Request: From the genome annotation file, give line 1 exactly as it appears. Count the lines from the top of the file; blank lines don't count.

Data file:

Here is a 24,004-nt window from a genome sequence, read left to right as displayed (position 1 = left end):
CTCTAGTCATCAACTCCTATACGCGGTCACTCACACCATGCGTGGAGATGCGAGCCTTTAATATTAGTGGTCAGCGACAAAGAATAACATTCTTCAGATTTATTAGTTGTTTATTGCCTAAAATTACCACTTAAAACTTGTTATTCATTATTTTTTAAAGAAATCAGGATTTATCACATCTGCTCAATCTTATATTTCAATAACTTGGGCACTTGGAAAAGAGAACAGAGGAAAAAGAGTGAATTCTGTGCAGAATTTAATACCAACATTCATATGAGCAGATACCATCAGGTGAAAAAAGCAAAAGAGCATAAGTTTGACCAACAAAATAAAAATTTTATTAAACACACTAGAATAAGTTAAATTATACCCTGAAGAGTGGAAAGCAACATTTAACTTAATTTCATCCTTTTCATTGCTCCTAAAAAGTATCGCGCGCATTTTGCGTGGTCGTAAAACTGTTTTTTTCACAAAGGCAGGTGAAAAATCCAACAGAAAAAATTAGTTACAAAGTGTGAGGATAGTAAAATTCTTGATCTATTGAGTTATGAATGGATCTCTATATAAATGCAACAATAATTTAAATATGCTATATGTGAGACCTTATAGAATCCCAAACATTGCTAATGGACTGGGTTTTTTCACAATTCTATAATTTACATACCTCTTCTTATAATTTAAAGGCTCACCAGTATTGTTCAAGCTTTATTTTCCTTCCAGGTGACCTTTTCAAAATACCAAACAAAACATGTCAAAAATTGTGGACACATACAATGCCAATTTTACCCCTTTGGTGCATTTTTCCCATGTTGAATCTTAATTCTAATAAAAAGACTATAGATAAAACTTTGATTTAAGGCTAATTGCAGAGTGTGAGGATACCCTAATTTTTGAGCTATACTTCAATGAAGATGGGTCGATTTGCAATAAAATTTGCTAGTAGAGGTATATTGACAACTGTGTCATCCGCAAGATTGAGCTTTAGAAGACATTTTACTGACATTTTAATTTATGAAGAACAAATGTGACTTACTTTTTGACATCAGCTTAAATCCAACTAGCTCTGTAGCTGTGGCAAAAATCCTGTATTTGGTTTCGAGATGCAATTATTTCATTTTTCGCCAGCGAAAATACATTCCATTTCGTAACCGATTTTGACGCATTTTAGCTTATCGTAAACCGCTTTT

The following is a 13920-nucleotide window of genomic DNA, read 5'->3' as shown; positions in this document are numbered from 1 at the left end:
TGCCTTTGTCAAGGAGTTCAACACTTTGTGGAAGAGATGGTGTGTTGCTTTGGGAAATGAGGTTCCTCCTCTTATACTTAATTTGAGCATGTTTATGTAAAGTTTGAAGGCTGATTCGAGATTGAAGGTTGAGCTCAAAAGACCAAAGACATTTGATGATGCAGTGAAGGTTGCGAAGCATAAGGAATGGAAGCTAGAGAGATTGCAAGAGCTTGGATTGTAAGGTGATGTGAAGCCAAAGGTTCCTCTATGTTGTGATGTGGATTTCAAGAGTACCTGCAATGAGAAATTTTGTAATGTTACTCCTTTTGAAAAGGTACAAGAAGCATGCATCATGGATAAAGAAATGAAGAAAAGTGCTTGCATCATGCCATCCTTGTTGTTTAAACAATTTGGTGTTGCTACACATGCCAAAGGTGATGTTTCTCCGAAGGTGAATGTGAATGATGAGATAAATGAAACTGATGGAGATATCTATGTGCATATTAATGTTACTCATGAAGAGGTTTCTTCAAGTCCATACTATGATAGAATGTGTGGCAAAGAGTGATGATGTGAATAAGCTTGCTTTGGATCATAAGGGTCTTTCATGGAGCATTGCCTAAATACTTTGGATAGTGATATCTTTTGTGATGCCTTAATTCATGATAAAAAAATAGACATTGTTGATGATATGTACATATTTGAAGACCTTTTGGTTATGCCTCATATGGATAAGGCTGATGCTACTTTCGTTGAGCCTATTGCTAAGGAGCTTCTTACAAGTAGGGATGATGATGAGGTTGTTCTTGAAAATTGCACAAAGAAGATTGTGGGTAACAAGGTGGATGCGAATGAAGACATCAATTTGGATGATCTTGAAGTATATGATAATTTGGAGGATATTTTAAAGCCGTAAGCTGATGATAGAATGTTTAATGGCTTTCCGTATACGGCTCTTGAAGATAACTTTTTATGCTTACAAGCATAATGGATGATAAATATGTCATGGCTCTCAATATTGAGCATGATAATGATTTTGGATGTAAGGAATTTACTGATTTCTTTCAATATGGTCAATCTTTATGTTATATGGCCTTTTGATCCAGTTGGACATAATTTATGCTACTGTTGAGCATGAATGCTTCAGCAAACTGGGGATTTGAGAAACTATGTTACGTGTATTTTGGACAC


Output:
Here is a 24,004-nt window from a genome sequence, read left to right as displayed (position 1 = left end):